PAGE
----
The solar energy system is projected to save the food bank about $41,041 in energy costs during the first year of installation.

Last year, the food bank distributed more than 12.8 million pounds of food on Oahu and Kauai, including 4 million pounds of fresh produce.

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PZSE Provides Engineering to Walnut Orchard, Offsets 75% of its Electrical Costs by Going Solar!

PZSE recently provided third party engineering for the PV ground mount installation on this Walnut Orchard solar conversion project.

November 28, 2016

West Sacramento, CA – River Oak Orchards, a proud producer of California’s walnut supply, can say it produces more than just nuts after the successful installation of its solar project. The orchard now produces 280 kWs of solar energy, offsetting its PG&E costs by 75.8% and saving over $63,000 each year. 

River Oak Orchard contracted JKB Energy for the installation of over 880 panels atop a fixed ground mount system. As one of the leading renewable integrators in the state, JKB Energy is helping the agribusiness across California make the transition to solar energy as they reach nearly 100 MWs of installed capacity to-date. 

“Agriculture is as one of the fastest industries to adopt solar in California,” states Chad Cummings, Director of Sales and Marketing for JKB Energy. We have seen over 200 agricultural businesses make the switch to solar to offset energy costs.” 

Like many other farms and orchards, River Oak joins this transition as an opportune way to reduce and control energy expenses. According to JKB Energy, PG&E rates have increased by 4-8% every year on average. 

By going solar, farmers not only benefit from reduced energy costs, but they are no longer impacted by inflation from energy bills,” Cummings explains. Removing this variable cost from a business’ overall operational costs really add up, especially for larger projects. 

To further increase savings and maximize power production, River Oak utilized Mounting Systems’ Sigma Steel ground mounts to support this 280 kW project. The Sigma Steel system was designed in a shared rail configuration, an innovative technique that decreased the amount of rail material by 25%, simplifying logistics and making for a more cost-effective solution.

“Mounting System’s ground mounts were quick and easy to install, which helped keep our installers on schedule,” says Amanda Johnson, Manager of Client Relations for JKB Energy. With a notable reduction in labor time, our installation rate was faster than expected.”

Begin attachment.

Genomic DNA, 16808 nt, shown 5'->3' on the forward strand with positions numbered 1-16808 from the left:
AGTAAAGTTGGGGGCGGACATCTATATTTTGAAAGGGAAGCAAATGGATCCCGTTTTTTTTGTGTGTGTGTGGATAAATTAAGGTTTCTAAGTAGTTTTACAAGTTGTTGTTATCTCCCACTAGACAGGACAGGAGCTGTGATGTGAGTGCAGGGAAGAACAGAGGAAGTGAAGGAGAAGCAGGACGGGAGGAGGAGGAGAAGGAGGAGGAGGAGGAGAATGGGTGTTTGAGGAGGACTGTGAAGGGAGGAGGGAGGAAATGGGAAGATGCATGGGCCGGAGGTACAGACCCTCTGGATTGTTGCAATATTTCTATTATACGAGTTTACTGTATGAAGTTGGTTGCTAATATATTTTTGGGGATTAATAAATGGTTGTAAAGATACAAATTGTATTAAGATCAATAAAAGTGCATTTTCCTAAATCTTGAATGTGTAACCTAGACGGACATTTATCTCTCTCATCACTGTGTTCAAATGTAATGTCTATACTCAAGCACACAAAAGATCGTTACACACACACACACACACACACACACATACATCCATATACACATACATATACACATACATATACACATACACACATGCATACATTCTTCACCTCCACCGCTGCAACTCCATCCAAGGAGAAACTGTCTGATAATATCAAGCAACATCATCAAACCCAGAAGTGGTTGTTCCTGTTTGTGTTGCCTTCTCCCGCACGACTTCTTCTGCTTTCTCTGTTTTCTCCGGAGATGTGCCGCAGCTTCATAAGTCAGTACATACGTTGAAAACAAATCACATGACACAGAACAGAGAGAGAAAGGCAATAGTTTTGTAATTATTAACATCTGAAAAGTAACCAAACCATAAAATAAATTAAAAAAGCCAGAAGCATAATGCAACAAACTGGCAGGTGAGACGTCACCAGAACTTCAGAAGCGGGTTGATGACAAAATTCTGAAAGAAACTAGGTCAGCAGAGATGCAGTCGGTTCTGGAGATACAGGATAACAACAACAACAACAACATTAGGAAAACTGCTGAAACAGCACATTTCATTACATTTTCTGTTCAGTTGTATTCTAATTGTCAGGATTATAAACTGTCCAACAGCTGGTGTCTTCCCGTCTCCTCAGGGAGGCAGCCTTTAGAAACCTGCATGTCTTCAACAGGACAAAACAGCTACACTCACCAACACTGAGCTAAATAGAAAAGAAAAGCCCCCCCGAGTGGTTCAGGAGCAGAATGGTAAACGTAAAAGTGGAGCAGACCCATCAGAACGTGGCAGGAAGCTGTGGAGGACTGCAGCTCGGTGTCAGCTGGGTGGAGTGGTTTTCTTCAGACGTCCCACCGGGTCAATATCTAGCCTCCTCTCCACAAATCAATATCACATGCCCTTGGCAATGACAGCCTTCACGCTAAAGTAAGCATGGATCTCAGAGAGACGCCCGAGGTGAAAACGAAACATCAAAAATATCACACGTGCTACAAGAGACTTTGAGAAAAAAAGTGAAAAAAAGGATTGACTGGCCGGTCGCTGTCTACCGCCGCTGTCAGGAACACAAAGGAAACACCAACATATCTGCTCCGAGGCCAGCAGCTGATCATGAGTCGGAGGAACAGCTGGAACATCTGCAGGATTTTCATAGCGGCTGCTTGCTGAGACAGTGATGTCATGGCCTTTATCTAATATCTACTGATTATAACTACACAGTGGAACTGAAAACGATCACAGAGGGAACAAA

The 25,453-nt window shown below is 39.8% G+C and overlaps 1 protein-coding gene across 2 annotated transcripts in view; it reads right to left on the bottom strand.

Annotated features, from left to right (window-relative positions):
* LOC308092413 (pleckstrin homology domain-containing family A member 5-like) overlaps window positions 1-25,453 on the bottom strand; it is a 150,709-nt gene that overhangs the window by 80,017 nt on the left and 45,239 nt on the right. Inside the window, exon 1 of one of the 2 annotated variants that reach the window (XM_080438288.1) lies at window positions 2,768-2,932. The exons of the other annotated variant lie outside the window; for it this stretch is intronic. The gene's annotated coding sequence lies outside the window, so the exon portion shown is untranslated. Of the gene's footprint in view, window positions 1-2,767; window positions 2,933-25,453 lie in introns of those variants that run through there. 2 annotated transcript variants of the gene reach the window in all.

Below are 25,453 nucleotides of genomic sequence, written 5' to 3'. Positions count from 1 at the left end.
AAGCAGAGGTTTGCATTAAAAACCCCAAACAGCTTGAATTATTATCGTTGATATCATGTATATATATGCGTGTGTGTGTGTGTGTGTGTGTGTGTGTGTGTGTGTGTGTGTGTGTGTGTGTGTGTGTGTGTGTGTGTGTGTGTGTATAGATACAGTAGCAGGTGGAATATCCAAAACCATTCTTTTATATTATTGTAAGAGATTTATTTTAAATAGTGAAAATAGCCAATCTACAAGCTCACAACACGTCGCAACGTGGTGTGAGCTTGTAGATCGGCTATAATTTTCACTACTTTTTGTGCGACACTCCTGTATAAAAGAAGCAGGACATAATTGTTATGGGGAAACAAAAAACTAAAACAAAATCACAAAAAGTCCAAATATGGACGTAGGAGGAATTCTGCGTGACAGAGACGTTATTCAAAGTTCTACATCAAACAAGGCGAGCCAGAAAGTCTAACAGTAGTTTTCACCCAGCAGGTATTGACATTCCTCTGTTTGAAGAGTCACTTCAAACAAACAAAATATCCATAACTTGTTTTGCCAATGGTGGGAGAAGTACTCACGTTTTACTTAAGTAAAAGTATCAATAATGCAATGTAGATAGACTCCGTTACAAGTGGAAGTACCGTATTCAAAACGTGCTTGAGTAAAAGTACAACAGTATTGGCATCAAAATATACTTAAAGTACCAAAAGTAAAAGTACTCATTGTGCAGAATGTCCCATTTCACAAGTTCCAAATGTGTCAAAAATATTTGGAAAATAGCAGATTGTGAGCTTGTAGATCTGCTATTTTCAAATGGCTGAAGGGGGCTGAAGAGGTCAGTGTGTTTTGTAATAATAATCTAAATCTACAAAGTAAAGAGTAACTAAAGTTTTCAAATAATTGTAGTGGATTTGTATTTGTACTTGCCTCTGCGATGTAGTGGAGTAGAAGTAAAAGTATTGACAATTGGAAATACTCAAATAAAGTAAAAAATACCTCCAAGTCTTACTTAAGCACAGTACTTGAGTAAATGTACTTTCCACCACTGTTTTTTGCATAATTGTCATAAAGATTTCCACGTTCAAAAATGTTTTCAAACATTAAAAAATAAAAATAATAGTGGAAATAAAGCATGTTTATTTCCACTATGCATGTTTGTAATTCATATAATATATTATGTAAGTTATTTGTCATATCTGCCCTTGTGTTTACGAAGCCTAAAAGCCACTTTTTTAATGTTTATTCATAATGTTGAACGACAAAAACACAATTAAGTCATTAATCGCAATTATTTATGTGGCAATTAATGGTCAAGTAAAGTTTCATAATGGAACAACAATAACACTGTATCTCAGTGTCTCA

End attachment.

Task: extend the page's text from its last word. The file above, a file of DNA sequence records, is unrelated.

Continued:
As with many projects, space constraints served as one of the biggest challenges for JKB Energy’s installers as they collaborated on how to strategically situate the ground mounts without uprooting too many trees or hitting nearby water lines. 

However, these issues were resolved with Sigma Steel’s flexibility and customization, which accommodated these common obstacles. With Sigma Steel’s design flexibility, we were able to install all modules with an additional 24-module array to maximize our customer’s power production,” Johnson states. 

With more design flexibility, modules, power supply, and energy offset, River Oak Walnut Orchard can now reap the benefits of solar power throughout the year and hopefully lead the way for others within the agricultural community. 

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Consumers Energy Starts Operating First Community Solar Power Plant

ALLENDALE, Mich., April 18, 2016 /PRNewswire/ -- Days after it closed seven Michigan coal plants, Consumers Energy today started operations at its first large-scale solar project on 17 acres at Grand Valley State University.

"The first location in our Solar Gardens program demonstrates our commitment to building a sustainable future for Michigan," said Dan Malone, Consumers Energy's senior vice president of energy resources. "We are pleased to work with Grand Valley State University to develop a new source of renewable energy that will help power homes and businesses."

The 3-megawatt solar power plant on university property is the largest community solar project in Michigan, generating up to 3 megawatts, or enough electricity to serve 600 homes. The energy provider is building a second site at Western Michigan University, which is expected to open late this summer, and is considering another location in the Lansing area.

Consumers Energy customers are supporting the development of solar energy by enrolling in the new Solar Gardens program. They can express interest and learn more about Solar Gardens online at www.ConsumersEnergy.com/solargardens.

The energy provider has been active in developing renewable energy sources in Michigan. It operates two wind farms, one near Lake Michigan and one in the Thumb, and contracts to buy energy generated by wind, landfill gas, anaerobic digestion and hydroelectric generation.

Consumers Energy also has contracted to buy energy from a 100-megawatt wind farm under construction in Michigan's Thumb and has helped Michigan State University transition its on-campus power plant from coal to natural gas as a fuel source.

"Solar Gardens is part of our commitment to ensure that future generations in Michigan have affordable, reliable and increasingly clean energy," Malone said.

Consumers Energy, Michigan's largest utility, is the principal subsidiary of CMS Energy (NYSE:  CMS), providing natural gas and electricity to 6.7 million of the state's 10 million residents in all 68 Lower Peninsula counties.

For more information about Consumers Energy, go to www.ConsumersEnergy.com.